Is It Safe To Visit Your Grandparents & Elderly People During The Coronavirus Outbreak?

Updated:
ShutterStock

This post is updated regularly to reflect the latest news around the new coronavirus, also known as COVID-19, in the UK.

Under previous lockdown rules, people in the UK were not permitted to meet up with friends or family, but as lockdown eases, those rules are changing. Since May 13, two people from different households have been able to meet in outdoor settings – such as parks – while observing social distancing guidelines. And this week, on May 28, Prime Minister Boris Johnson announced that groups of six (from different households) would be able to meet from June 1, again while maintaining the two-metre rule. But what do the new lockdown rules mean for the elderly and is it safe to visit your grandparents? Here’s what we know so far.

What does the new government strategy say about meeting friends and family?

Following the PM's briefing on May 28, it's permitted (from June 1) for up to six people to meet in gardens and other private – and public – outdoors spaces, as long as those from different households remain two metres apart. However, the government warned that people should not go inside the homes of their friends and families, unless it is to access gardens.

“These changes mean that friends and family can start to meet their loved ones, perhaps seeing both parents at once or both grandparents at once,” said Johnson, “and I know that for many people this will be a long awaited and joyful moment.”

Johnson stressed, however, that this guidance did not apply to anyone who has a pre-existing health condition that may make them more vulnerable, those over 70, and pregnant women – who are all advised to continue to minimise contact with those outside their household.

Importantly, the government makes clear that "those who are showing symptoms [of COVID-19], however mild, must continue to self-isolate at home" and that "household quarantine rules continue to apply."

SAGE, the Government's scientific advisers, have said that the risk of infection outside is significantly lower than inside; hence why easing lockdown measures specify meeting outdoors. This, however, is conditional. Higher fines will be imposed on individuals who break social distancing rules, the government confirmed.

Do the easing restrictions apply to healthy 70 year olds and over?

On May 11, a 51-page government blueprint named Our Plan to Rebuild: The UK Government's COVID-19 Recovery Strategy was published, outlining further details and advice. When it comes to those aged over 70, the blueprint advises that these individuals continue to “take particular care to minimise contact with others outside their household.”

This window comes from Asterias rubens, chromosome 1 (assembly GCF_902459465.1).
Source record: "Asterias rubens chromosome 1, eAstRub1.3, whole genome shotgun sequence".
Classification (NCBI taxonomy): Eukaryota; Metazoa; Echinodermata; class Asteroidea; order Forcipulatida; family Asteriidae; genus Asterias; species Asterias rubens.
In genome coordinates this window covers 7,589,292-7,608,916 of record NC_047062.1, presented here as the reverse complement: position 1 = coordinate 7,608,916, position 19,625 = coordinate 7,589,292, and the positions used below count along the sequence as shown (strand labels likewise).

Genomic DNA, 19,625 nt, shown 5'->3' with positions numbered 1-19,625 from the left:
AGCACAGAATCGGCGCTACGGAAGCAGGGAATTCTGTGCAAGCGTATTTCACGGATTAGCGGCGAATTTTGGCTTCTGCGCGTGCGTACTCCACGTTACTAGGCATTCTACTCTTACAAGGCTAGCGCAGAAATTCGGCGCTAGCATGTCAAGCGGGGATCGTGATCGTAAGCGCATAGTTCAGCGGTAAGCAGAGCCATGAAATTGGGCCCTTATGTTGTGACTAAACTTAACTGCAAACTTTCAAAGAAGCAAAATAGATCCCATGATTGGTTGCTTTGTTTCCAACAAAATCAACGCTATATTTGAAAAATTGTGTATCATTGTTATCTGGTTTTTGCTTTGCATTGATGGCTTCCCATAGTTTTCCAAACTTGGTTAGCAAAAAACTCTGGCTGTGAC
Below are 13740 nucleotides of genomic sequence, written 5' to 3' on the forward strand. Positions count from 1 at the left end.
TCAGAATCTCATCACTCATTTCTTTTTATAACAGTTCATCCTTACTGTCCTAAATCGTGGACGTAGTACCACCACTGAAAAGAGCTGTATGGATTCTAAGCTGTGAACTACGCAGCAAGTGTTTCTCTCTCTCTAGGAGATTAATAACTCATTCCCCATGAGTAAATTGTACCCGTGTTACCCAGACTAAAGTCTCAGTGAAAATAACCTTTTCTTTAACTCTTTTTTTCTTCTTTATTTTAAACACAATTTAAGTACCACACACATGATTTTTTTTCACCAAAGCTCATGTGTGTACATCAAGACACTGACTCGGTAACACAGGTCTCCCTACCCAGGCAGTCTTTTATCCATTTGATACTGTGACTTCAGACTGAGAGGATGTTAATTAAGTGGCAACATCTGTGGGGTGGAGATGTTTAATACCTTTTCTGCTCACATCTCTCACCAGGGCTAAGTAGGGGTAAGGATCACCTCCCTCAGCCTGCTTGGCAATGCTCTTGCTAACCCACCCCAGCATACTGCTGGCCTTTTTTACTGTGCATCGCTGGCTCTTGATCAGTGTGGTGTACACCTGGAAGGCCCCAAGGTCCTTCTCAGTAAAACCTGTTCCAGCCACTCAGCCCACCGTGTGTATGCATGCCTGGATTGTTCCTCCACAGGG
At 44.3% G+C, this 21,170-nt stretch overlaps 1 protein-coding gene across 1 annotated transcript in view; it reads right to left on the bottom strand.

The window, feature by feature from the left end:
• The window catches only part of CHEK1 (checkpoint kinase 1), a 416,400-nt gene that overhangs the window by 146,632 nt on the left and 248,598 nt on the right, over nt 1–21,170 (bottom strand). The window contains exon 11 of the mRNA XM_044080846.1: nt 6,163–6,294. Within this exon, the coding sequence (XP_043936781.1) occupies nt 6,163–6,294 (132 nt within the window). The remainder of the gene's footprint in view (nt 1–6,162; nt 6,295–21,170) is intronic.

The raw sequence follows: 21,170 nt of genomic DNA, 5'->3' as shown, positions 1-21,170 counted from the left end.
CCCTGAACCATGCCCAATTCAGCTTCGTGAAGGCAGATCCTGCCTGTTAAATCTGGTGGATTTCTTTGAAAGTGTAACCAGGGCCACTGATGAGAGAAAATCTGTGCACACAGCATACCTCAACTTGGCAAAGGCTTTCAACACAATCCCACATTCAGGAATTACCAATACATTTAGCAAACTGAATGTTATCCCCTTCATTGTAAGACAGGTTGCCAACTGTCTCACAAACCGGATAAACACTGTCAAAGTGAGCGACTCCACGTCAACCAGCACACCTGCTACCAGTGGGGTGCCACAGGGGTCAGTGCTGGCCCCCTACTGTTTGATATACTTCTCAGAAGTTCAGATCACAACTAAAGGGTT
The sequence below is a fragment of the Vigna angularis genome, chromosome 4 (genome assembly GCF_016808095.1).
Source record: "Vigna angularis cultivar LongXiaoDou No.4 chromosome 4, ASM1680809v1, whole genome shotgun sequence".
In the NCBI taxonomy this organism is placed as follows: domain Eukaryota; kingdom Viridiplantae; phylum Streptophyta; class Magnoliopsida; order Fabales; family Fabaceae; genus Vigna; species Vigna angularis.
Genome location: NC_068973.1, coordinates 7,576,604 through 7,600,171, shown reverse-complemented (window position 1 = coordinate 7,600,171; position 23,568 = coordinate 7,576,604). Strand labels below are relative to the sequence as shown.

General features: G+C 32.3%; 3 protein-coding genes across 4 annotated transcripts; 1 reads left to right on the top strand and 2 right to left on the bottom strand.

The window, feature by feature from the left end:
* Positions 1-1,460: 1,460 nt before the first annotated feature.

The document acknowledges that those aged 70 and over can be “absolutely fit and healthy” and that it is “not the case that everybody over 70 has a chronic health condition or an underlying disease.”

“But unfortunately, we also know that as you get older, there is a higher risk of coronavirus having a more serious impact with infection. Complications and deaths are more common in the elderly, even those without pre-existing conditions.”

“Anyone who has been advised to shield by the NHS or their GP, including those 70 and over, should continue to do this until at least the end of June,” it emphasises.

So is it safe to visit your grandparents at this time?

It is crucial to follow health advice, but it is also vital not to panic. If your grandparents are healthy and well, you can meet outdoors, as long as you observe social distancing. The government implores the use of "common sense" and to "stay alert" in order to avoid a second peak of infection.

If your grandparents live in their own home, you should check in with them regularly via phone or email, but should think closely before visiting them in person. When considering your options, it may be useful to know that the Irish government has said social distancing should be practiced with grandparents, even if neither they nor the visitor are sick.

Dr. Jonas Nilsen, a co-founder of travel vaccination specialist Practio advises "against people visiting their grandparents if they show any symptoms of respiratory disease — even a simple cough or a running nose.” If it is essential that you visit elderly relatives at this time, it would be sensible to "exert basic protective measures like frequent hand-washing and use of hand sanitiser," says Dr. Nilsen.

The government has outlined a “range of guidance” and support for those in need. Its National Shielding Programme provides food supplies, pharmacy deliveries and care. All support is available through the NHS volunteer responders app.

Contributions by Lauren Sharkey, Aoife Hanna and L'Oréal Blackett.

Read more here:

The Major Events Cancelled Due To Coronavirus

What's Happening With Coronavirus In The UK?

If you or someone you’ve been in close contact with appears to have shown or be showing symptoms of coronavirus, which include fever, shortness of breath, and coughing, visit the NHS website in the UK to find out the next steps you should take or visit the CDC website in the U.S. for up-to-date information and resources. You can find all Bustle’s coverage of coronavirus here, and UK-specific updates on coronavirus here.

This article was originally published on